Sezmi, a start-up company, formerly known as “Building B” has announced the launch of a new set top box it says combines the best of traditional over-the-air broadcasting with the power of the Internet and digital storage to deliver a “true television alternative.”
Dubbed “TV 2.0,” the Sezmi box, which is scheduled for commercial launch later this year, attempts to use myriad distribution methods to deliver real-time and on-demand video to a set top box. The plan is to sell the box through 3G and DSL providers like Verizon or AT&T. It will serve as a DTV converter box, broadband Internet connection and DVR with a 1 TB hard drive, and give customers access to a wide range of Internet video sources, including YouTube, for example.
“Sezmi focused on the television consumer and built an entirely new television offering from the ground up to meet the needs of viewers that want a premium experience at an affordable price,” said Buno Pati, Sezmi co-founder and chief executive officer. “We have rallied support across multiple industries and are excited to work with our partners to offer a new and differentiated TV choice to consumers.”
The guts of the box include Sezmi’s “FlexCast” video distribution technology the company says combines terrestrial DTV signals with existing broadband infrastructure to cost effectively deliver digital video content. The system uses available capacity in existing DTV broadcast networks and creates a private, secure broadcast transmission for content. A new, modular smart antenna indoor reception system has also been developed so that the box can be placed in any location in the home and requires no user adjustments, the company said. The remote control includes unique buttons for individual members of the household that, when activated by the user, will provide personalized homepage-like screens, specifically tailored to each viewer’s interests.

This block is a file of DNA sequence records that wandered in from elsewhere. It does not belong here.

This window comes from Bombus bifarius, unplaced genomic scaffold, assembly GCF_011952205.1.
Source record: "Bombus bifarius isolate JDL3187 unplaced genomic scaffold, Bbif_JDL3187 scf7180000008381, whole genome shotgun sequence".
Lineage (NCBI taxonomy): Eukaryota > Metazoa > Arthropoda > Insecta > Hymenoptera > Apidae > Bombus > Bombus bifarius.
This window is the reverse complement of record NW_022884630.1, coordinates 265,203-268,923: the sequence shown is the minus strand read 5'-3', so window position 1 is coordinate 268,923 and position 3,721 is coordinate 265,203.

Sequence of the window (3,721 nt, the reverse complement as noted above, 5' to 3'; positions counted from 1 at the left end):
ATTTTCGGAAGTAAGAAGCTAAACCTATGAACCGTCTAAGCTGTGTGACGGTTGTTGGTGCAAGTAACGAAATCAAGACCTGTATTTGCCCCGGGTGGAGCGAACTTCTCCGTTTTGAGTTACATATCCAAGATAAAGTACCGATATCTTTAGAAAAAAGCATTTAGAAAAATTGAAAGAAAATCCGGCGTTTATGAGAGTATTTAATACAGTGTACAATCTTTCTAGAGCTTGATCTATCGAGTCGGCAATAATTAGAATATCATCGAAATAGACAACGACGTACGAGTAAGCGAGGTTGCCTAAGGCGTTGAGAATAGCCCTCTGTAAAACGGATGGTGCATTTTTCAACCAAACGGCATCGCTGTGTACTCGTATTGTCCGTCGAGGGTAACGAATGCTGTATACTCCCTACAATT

Sezmi said it is working with advertisers, broadcasters, broadband and content communities “to create an entertainment platform that delivers enhanced value and new opportunities as the TV industry navigates through the major disruptions it is now facing.” The company said the box will provide new subscription TV opportunities for broadcasters and that it has already entered into agreements with broadcasters in its initial launch markets. Harris Corp. has reportedly built a network operations center in Melbourne, Fla.
“Sezmi’s innovative platform enables broadcasters to enhance their core service, while creating new revenue opportunities,” said Colleen B. Brown, President and CEO Fisher Communications. “Advertisers continue to tell us they want this type of measurable targeting to generate greater efficiencies on television and as broadcasters, we need this type of audience intelligence to more effectively connect our viewers with new programs.”
Whether the box succeeds will depend mainly on cost and ease of use. Out of the set-top box, the Sezmi service resembles a number of previous failed attempts to utilize broadcasters’ DTV spectrum for services such as datacasting and subscription TV services, like MovieBeam and USDTV.
See this week’s Doug Lung’s RF Report for Doug’s take on the Sezmi announcement.
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